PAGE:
I photograph a considerable amount of corporate events annually and in each case there are a variety of critical moments that need to be covered, from break-out sessions to networking, awards presentations to keynote speakers. In some cases, the event is arranged so that there are several speakers in a row and from an event photographers’ viewpoint, the key to making the images memorable and compelling as opposed to repetitive and uninteresting, is to cover the speakers from every angle and perspective.
Larger events have more allowance where I can cover the room from one side to the next and front to back while being unobtrusive whereas with smaller events it’s imperative to get the photographic coverage keeping in mind never to draw attention to yourself. The idea is to simply blend in and be stealth.
Covering speaker sessions, I mostly rely on a longer telephoto, 70-200mm for tighter audience and speaker photos and move to the 24-70 for full-room shots. In order not miss a beat, I carry two camera bodies with lenses attached using the Spider Pro camera holster which may be the best purchase I’ve made this year to date. The cameras with attached lenses and battery grips can begin to feel excessively heavy during a 10 hour day but with the holster balancing the weight on both hips, I can last so much longer and without the strain of carrying gear via shoulder straps. Changing between bodies is super fast and much preferred to swapping lenses using one camera body, not to mention so much safer as I can attest to dropping at least one lens on the ground at a conference when trying to do a lens swap. Sure, it’s a little lighter but after ponying up the $600 to repair that lens, the dual system is now my go to method.
I also play around quite a bit with apertures while covering an event. First, I’ll adjust the exposure settings for a normal depth of field at f/5.6 and move between this number and f/2.8 depending on my subject. If I’m highlighting the full audience, I’m at 5.6, for an individual audience member, I’m at f/2.8. That full-stop shift can create a frame around the individual audience member and when I can catch them at the right moment, it makes for an impactful image.
As for on-camera flash, I do carry this on my camera, typically on the shorter lens but rarely have I ever used this in a meeting as it’s distracting and doesn’t give me the reach I need when shooting further into a crowd. With most corporate events, there is ample available light to simply bump up the ISO, engage the lens’ image stabilizer and play with the depth of field.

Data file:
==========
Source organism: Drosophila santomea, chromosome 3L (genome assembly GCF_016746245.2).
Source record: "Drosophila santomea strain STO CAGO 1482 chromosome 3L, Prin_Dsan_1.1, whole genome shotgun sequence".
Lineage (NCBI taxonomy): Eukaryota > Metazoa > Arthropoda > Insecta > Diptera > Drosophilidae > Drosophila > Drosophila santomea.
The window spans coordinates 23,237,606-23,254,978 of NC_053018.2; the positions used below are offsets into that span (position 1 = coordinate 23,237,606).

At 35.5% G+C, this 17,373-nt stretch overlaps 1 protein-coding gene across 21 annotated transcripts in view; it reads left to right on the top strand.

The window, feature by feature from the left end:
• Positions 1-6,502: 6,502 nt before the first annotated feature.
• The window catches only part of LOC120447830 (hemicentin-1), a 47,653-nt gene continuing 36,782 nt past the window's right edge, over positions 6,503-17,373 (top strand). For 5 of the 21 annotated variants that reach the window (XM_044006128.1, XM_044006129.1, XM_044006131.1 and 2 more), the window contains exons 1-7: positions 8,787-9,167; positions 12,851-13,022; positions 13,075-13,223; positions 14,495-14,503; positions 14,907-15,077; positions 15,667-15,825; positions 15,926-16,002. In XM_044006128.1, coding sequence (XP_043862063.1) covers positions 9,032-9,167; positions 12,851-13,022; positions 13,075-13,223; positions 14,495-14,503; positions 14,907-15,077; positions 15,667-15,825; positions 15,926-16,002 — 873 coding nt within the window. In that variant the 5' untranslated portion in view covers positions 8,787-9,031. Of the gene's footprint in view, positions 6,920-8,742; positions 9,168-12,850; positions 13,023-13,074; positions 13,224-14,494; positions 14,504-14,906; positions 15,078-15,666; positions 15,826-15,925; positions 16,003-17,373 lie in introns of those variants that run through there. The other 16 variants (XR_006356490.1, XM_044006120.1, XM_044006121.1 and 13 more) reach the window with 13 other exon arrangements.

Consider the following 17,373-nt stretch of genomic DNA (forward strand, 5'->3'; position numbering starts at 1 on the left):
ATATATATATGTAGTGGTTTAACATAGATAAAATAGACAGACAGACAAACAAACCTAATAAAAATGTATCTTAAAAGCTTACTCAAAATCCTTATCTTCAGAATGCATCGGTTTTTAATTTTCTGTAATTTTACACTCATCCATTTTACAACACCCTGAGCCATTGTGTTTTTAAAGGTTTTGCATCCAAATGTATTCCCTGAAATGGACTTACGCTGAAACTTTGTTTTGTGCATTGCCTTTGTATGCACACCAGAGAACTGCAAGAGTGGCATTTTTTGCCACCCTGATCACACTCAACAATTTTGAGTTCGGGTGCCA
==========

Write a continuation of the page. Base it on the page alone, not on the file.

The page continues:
Once I get an overall feel for where the camera settings need to be and where I can take them, I start to move around the room so as to photograph the event from every angle. I’ll move to the front, both middle, right and left sides. I’ll go directly parallel with the speaker to photograph them from the side. In some cases, I may be able to move behind the stage and shoot through the stage paneling for a silhouette. And then it’s on to the middle of the room where if a seat is available, I’ll shoot through the audience members, using their heads and shoulders to frame the speaker….a look I’m very fond of as it captures the speaker from the audiences’ perspective.
And last but not least, the full room shots covered from the front of the stage and also photographed from the back of the audience. Every detail that goes into these presentations needs to be covered including the powerpoint and graphs displayed on the stage screening. Capturing the speaker with the stage displays puts the images into context that highlights the messages of the conference.
The images that I supply from each corporate event are used to engage followers in social media during the event as well as to promote these conferences and conventions for the upcoming years. With as much planning that takes part before I even enter the scene, it’s essential to appreciate the details and supply event coverage that reflects continuous audience engagement and speakers that are captivating. Granted, this may not always be the case as there have been plenty of assignments I have taken on that are a little less exciting and very low-key. So, I keep shooting, wait patiently, play with angles, change my settings and offer a variety of images that are both compelling and illustrate the essentials of each corporate event.